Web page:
GET UP BY ANOTHER
A university degree is no longer the only way to a professional career for ambitious school leavers, writes Andrew Collier
HAVING spent longer than I care to think about writing for newspapers, I’m privileged to have worked alongside some truly gifted journalists. It’s a tough profession, with a lot of people jostling against each other to make names for themselves.
Increasingly over the last 38 years (yes, it’s been that long) I’ve found newsrooms being filled with graduates: indeed, I gather it’s now virtually impossible to gain entry without a degree.
So there are lots of bright young graduates, eager to learn, to please and to work every hour God sends. They are usually determined, sometimes shallow in character and on occasion of distinctly average ability.
My contemporaries, many now gone to the Great Newsroom In The Sky, came up the ranks straight from school, working their passage as copy boys or from the admin department.
A number, implausibly, came from the Clyde shipyards. They were often witty, cynical and were also among the greatest and most
The Association of Chartered Certified Accountants (ACCA), the global body for professional accountants, is one organisation which is committed to continuing to drive this approach forward. “We believe there should be no barriers to entry for those wishing to enter the profession,” says Dorothy Wood, Head of Education, ACCA UK.
“We are working with employers and other bodies to increase social mobility. We are also working to ensure that there are no glass ceilings which prevent medium to long term progression.”
Wood continues: “ACCA stands by its founding principles, established in 1904, to broaden access to accountancy. We still aim to provide opportunity and access to people of ability around the world and to support our members throughout their careers in accounting, business and finance.
“ACCA continues to believe that increased diversity and mobility in the UK will enhance business performance.”
Certainly the organisation practices what it preaches: Some 48%
‘WE BELIEVE INCREASED DIVERSITY AND MOBILITY IN THE UK WILL ENHANCE BUSINESS PERFORMANCE’
instinctively brilliant writers I have ever had the privilege to work alongside. I remain in awe of their talents.
There is, of course, a moral here. Despite the pressures of modern UK society, you don’t actually have to go to university to build a highly successful career.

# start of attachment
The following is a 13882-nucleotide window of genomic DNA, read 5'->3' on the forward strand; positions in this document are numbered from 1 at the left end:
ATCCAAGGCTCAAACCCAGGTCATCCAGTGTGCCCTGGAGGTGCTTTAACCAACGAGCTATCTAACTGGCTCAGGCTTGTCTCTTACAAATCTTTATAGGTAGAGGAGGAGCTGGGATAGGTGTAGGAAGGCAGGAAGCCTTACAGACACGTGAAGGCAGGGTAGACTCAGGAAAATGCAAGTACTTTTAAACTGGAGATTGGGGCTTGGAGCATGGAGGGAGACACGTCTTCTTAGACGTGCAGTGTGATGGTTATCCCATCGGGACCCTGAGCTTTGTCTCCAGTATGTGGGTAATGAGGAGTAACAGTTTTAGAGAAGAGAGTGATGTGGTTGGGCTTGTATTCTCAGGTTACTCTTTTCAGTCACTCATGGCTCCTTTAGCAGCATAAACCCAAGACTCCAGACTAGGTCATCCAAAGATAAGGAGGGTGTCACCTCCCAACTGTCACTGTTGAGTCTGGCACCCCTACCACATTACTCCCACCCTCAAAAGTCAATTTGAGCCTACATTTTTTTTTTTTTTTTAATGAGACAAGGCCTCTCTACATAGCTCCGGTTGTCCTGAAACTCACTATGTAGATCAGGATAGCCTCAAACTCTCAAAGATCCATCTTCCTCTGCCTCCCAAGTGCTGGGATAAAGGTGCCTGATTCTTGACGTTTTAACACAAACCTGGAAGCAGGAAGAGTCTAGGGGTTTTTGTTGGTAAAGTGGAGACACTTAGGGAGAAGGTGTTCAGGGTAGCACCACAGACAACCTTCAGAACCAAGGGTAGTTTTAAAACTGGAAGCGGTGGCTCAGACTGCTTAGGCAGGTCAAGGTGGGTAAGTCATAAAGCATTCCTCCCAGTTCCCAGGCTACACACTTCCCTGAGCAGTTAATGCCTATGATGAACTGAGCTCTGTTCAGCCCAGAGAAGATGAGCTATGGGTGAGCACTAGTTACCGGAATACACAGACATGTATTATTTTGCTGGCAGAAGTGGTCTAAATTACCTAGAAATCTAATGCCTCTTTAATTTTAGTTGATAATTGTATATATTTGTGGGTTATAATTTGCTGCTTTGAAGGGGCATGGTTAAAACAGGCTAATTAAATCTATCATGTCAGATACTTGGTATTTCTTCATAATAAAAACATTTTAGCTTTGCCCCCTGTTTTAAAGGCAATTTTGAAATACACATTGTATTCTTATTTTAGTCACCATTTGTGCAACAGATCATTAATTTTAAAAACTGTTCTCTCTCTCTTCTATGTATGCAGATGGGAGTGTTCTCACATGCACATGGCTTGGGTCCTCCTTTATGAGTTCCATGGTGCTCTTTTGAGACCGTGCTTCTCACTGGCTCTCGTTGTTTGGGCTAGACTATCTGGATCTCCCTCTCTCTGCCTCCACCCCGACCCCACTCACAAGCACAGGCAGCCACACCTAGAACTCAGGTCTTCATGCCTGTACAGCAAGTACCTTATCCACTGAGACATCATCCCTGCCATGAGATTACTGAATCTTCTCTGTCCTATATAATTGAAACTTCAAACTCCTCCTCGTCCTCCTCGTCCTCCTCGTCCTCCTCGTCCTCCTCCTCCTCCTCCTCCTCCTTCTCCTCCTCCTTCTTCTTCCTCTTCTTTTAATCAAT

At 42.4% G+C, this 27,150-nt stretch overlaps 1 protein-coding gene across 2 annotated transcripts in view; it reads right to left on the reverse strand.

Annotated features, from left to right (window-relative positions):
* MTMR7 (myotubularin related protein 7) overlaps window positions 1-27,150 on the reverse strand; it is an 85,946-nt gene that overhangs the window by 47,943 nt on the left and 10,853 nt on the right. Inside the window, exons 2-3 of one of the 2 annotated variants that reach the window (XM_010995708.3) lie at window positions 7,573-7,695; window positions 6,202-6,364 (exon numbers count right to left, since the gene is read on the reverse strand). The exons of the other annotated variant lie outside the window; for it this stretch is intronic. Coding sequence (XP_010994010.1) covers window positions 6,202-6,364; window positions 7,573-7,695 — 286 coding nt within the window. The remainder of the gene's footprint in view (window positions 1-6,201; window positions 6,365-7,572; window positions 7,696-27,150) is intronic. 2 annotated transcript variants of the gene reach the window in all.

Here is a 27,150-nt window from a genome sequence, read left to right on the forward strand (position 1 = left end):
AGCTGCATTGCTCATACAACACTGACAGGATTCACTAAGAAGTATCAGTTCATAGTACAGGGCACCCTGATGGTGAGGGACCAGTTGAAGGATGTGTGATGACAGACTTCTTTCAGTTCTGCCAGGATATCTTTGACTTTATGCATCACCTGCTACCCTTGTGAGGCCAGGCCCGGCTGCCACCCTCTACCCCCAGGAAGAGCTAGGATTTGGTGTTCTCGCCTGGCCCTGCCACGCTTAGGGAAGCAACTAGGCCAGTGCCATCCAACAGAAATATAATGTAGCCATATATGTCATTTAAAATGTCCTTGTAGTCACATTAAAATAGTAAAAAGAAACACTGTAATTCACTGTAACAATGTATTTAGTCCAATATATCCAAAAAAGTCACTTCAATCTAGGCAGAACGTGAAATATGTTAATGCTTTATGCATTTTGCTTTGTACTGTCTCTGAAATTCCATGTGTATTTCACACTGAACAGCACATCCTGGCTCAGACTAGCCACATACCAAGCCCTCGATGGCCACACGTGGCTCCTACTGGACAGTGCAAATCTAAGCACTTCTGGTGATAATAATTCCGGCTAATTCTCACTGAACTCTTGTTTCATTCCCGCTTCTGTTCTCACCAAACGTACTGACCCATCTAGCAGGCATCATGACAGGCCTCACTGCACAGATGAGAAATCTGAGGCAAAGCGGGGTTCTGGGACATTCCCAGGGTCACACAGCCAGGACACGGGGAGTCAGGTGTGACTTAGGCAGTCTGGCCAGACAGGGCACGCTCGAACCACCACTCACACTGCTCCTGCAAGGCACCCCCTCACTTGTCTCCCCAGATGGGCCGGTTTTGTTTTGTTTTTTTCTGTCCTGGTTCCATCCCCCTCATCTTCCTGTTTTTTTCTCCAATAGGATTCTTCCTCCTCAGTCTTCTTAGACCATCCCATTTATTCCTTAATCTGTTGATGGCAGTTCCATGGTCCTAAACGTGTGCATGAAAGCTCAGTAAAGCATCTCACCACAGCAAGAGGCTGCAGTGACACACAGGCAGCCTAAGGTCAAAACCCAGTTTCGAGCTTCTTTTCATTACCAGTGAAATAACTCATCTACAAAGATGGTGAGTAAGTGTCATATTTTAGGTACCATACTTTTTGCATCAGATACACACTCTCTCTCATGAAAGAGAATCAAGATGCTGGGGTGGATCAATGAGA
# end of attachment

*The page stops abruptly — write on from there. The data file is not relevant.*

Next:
Indeed, it’s even possible that the life experience and knowledge of work you pick up in an office rather than a classroom can be much more useful than a degree, as it gives you a head start on others who have delayed their entry by four years to get that precious piece of paper.
Accountancy and law are just two of the professions which now see the virtues of a school-to-workplace career pathway which avoids higher education altogether. It’s true that most do still look for graduates to make up the core of their recruitment programmes, but they are increasingly seeing that bright non-graduates can fit into their professional operations every bit as well. of ACCA’s UK students come to it via a non-graduate route. In addition, 48% of its UK student base is female.
The organisation sees non-graduate recruitment as a critical part of its strategy of encouraging social mobility – something which is established as one of its core values and which is shared these days right across the UK accountancy profession.
In 2011, it issued a report called Climbing The Ladder: ACCA and Social Mobility. This argued that widening access to the finance professions could only be achieved if all those involved in the process of qualifying professionals adopted values that truly broke down barriers to entry.
The spokesperson continues: “It’s well documented that many professions remain dominated by the middle classes. The Big Four and other leading accountancy firms have worked with the Social Mobility Foundation in previous years in order to address this imbalance.
“While there are disproportionate numbers of middle class students at universities, over the past 20 years entry and progression routes to accountancy have by contrast become much more flexible.”
ACCA is also involved in an initiative called Professions for Good. This was launched in the UK i n July 2011 and brings together a number of professional bodies in an effort to co-ordinate their activities in promoting the good that the professions offer to the economy and to wider society.
“This is an important project for us – one we have supported from the beginning with a strong investment of human and financial resources.
“ACCA works on promoting the role of the professions to the economy and society and we view initiatives that bring professional bodies together in promoting this goal as an essential campaign for us to be part of.”
Craig Vickery, who is Head of ACCA Scotland, points to a review of social mobility conducted for the UK government by the former labour cabinet minister Alan Milburn. This commends the accountancy profession f or “consciously constructed ladders of opportunity that allow nongraduates to enter and progress in a professional manner.”
Vickery continues: “This is good news, but my sense is that we cannot rest on our l aurels. Together with the medical, legal and journalism professions, we need to work collectively to share